Influence of Depth of Interaction upon the Performance of Scintillator Detectors
and 6 collaborators
T-SNE visualization of large-scale neural recordings
and 2 collaborators
Multi-Frequency Electrical Impedance Tomography Data Collected From Stroke Paitents
and 2 collaborators
Electrical Impedance Tomography (EIT) could be used as a rapid and non-invasive technique to image/diagnose ischaemic or haemorrhagic stroke. However, there are currently no suitable imaging/classification methods which which can be applied to human stroke data. In part this is due to the complexity of the problem itself, but it is also affected by a lack of available data on which to evaluate different techniques. Multi-frequency EIT data (alongside MRI/CT) has been collected on 23 stroke patients, and 10 healthy volunteers, as part of a clinical trial in collaboration with the Hyper Acute Stroke Unit (HASU) at University College London Hospital (UCLH). Data was collected at 17 frequencies between 5Hz and 2kHz, with 31 current injections, yielding 930 measurements at each frequency. The raw data, collected simultaneous on all channel using an EEG amplifier sampling at 16kHz, is also made available. Bit more maybe
The reservoir pressure concept: a response to the controversy
and 2 collaborators
A versatile and reproducible multi-frequency Electrical Impedance Tomography system
and 4 collaborators
A highly versatile EIT system, nicknamed the ScouseTom, has been developed. The system allows control over current amplitude, frequency, number of electrodes, injection protocol and data processing. A Keithley 6221 current source is used, along with a 24-bit EEG system for voltage recording. Custom PCBs interface with a PC to control the measurement process, electrode addressing and triggering external stimuli. The performance of the system has been characterised using resistor phantoms in experiments representative of human scalp recordings, with an overall SNR of 77.5 dB (n=343), stable across a four hour recording and across frequencies from 20 Hz to 20 kHz. The ScouseTom was used successfully in four modes of operation: time difference, triggered averaging, multi-frequency EIT and impedance spectrum measurements, in experiments investigating stroke and evoked potentials in both rat and human recordings. The experimental procedure is controlled by software and is readily adaptable to new paradigms. Where possible, commercial or open-source components have been used, to minimise the cost and complexity in reproduction. All of the hardware designs and software for the system have been released under an open source licence, encouraging contributions and allowing for rapid replication.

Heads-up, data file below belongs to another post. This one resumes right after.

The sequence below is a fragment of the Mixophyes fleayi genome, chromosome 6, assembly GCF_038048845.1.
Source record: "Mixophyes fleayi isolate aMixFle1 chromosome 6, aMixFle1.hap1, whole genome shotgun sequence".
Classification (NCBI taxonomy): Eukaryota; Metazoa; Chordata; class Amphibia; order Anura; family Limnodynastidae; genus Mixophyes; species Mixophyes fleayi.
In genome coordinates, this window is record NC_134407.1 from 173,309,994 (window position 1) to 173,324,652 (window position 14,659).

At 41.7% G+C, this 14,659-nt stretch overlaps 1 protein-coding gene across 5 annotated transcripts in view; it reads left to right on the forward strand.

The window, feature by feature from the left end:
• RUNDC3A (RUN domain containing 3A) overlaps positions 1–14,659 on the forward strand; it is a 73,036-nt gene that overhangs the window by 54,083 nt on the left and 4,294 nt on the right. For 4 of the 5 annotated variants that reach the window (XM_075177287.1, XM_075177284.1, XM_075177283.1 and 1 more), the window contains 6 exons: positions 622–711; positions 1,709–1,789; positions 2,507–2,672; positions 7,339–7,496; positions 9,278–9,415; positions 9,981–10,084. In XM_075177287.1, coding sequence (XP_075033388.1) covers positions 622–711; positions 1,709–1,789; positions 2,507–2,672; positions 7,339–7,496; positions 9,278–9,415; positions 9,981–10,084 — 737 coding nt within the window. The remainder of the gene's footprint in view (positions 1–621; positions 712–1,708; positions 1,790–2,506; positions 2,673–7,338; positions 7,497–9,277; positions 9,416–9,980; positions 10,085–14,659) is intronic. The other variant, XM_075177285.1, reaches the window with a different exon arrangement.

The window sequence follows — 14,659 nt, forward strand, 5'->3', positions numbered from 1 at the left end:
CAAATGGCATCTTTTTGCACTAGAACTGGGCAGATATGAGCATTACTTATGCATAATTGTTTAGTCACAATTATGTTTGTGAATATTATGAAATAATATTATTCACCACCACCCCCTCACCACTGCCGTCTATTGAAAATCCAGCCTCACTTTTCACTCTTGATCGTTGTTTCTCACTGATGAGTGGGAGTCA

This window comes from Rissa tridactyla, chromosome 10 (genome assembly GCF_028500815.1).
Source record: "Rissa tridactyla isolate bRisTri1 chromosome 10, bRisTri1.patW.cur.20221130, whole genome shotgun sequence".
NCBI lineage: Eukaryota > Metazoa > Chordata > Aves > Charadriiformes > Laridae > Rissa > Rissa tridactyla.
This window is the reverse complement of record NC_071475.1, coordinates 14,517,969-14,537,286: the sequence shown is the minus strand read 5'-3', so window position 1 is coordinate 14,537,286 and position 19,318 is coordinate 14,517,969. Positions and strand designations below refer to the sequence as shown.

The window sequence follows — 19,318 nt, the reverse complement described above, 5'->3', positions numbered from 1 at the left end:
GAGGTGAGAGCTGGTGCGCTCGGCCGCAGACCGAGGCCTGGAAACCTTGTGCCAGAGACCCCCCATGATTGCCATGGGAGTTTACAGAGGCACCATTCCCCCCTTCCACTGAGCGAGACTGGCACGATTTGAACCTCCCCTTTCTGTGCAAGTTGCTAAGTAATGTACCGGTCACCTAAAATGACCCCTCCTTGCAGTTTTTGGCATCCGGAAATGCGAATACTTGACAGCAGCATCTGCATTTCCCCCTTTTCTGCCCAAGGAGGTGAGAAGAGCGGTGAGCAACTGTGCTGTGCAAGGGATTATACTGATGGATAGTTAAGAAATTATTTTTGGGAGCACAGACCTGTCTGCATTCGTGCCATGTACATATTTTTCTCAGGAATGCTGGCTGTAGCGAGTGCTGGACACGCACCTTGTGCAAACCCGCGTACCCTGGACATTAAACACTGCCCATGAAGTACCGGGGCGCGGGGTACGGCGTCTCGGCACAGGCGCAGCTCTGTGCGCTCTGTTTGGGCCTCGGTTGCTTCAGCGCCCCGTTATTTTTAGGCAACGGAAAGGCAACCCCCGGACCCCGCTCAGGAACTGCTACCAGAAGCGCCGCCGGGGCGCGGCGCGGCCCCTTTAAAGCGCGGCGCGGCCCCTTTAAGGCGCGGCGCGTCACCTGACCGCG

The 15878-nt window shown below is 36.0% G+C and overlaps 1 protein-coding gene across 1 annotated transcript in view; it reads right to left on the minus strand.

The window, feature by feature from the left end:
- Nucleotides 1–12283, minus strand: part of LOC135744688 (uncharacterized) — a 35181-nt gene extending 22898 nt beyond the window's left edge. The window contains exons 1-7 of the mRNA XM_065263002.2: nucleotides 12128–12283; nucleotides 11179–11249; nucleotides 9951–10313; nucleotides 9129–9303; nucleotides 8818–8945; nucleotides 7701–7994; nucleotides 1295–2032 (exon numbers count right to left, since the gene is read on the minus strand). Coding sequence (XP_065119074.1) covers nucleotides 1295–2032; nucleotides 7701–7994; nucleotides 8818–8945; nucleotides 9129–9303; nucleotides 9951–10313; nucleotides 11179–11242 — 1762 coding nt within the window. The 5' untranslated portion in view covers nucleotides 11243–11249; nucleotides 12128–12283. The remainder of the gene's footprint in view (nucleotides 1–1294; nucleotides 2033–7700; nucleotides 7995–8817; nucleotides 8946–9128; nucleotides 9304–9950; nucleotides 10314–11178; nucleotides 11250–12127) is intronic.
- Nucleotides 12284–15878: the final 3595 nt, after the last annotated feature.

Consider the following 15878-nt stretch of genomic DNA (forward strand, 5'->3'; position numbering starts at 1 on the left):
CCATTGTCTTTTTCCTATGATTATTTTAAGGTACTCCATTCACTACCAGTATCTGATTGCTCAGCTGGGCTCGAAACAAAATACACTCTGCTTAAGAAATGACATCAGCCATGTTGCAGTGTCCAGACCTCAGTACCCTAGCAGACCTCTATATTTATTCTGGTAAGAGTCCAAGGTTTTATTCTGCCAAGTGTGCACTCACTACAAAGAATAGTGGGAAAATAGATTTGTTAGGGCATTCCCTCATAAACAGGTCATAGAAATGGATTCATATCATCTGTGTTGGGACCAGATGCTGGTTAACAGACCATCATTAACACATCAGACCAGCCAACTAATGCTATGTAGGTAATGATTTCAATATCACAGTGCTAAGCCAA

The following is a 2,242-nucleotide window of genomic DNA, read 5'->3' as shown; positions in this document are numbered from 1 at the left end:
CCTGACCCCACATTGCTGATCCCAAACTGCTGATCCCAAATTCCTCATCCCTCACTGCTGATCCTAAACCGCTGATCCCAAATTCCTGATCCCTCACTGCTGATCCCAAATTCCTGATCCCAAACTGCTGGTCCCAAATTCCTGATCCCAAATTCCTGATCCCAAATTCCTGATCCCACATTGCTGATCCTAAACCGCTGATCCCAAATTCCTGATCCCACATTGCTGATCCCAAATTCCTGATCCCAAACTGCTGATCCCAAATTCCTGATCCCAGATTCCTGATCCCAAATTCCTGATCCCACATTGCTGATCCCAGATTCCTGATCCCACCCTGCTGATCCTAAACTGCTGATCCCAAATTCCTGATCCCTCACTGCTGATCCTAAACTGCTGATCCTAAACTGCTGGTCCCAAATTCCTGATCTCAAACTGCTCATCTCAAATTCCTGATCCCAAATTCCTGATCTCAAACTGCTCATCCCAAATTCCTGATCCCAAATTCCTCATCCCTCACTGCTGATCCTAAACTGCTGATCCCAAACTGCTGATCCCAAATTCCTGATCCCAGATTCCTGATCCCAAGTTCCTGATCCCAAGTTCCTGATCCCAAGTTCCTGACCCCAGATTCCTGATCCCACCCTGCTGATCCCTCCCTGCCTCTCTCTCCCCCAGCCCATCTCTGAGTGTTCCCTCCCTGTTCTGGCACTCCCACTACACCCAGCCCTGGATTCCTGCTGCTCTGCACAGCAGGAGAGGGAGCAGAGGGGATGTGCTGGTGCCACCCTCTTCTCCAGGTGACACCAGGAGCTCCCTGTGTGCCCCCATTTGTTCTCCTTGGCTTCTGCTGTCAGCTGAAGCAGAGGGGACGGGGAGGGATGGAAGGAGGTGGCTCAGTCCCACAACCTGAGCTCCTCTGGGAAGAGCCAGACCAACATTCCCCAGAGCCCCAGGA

T-SNE visualization of large-scale neural recordings - Supplementary
Arterial Blood Pressure During Diastole (Draft)
and 1 collaborator
Three models of arterial pressure during diastole; a single exponential with zero asymptote, a single exponential with a non-zero asymptote, and a double exponential with a zero asymptote; are fitted to measurements of pressure in the ascending aorta. The results indicate that the single exponential with zero asymptote fits the data relatively poorly. Both the single exponent with a non-zero asymptote and the double exponent fit the measured pressure during diastole remarkably well. These two models, however, diverge significantly at longer times commensurate with extended diastole due to missing or ectopic beats. We conclude that the best choice of model can only be ascertained by looking at the arterial pressure during abnormal extended diastoles.